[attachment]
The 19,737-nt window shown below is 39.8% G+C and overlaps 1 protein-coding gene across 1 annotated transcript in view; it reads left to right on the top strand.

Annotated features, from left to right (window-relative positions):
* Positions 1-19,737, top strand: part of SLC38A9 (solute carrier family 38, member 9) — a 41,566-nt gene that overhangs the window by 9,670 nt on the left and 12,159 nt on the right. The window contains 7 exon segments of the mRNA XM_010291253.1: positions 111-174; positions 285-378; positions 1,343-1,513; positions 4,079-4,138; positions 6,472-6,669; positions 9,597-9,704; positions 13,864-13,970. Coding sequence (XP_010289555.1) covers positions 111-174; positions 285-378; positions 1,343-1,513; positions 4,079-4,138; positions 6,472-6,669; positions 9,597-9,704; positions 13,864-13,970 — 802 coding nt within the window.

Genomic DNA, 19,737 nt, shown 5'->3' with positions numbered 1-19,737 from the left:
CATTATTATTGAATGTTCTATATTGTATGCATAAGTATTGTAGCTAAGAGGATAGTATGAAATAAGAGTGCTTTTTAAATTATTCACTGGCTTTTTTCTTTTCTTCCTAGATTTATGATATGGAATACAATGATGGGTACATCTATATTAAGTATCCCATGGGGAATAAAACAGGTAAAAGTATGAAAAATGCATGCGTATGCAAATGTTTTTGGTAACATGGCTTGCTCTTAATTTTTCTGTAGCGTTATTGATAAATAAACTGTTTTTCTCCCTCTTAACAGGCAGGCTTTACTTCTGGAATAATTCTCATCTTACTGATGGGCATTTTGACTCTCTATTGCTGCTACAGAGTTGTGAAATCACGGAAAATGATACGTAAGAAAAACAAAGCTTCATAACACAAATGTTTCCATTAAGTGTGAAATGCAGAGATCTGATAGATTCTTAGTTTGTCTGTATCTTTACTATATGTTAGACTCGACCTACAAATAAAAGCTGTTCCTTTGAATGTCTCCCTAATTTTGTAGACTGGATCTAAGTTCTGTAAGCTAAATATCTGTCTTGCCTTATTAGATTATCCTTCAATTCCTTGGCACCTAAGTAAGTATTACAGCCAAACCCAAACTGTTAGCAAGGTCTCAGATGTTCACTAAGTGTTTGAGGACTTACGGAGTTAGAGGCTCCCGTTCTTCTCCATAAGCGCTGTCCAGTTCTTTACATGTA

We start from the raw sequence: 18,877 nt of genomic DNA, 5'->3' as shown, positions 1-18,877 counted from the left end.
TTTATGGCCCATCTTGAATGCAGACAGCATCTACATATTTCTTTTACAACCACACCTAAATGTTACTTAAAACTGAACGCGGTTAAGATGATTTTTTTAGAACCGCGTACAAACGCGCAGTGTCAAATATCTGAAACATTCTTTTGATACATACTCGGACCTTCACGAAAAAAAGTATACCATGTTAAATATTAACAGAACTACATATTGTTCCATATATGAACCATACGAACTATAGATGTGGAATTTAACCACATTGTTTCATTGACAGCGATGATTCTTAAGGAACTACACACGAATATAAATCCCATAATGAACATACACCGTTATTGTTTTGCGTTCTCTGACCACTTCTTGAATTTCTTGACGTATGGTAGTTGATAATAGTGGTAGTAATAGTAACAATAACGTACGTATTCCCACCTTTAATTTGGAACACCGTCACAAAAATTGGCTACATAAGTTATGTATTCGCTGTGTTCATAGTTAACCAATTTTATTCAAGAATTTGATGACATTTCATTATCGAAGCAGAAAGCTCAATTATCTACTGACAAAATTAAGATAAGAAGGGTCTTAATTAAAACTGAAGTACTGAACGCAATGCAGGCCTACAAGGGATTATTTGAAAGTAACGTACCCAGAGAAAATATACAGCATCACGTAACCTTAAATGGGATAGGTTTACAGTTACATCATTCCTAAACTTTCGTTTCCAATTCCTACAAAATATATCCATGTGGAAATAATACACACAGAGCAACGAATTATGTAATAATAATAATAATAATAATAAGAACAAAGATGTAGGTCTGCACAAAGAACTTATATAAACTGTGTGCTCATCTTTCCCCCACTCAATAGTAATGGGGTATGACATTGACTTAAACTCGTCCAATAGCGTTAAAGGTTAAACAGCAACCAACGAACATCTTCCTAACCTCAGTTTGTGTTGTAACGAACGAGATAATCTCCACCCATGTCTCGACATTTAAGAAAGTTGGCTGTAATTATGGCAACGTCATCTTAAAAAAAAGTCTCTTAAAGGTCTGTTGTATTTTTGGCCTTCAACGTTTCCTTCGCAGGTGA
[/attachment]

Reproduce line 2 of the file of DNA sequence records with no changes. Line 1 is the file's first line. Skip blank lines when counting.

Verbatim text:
Annotated features, from left to right (window-relative positions):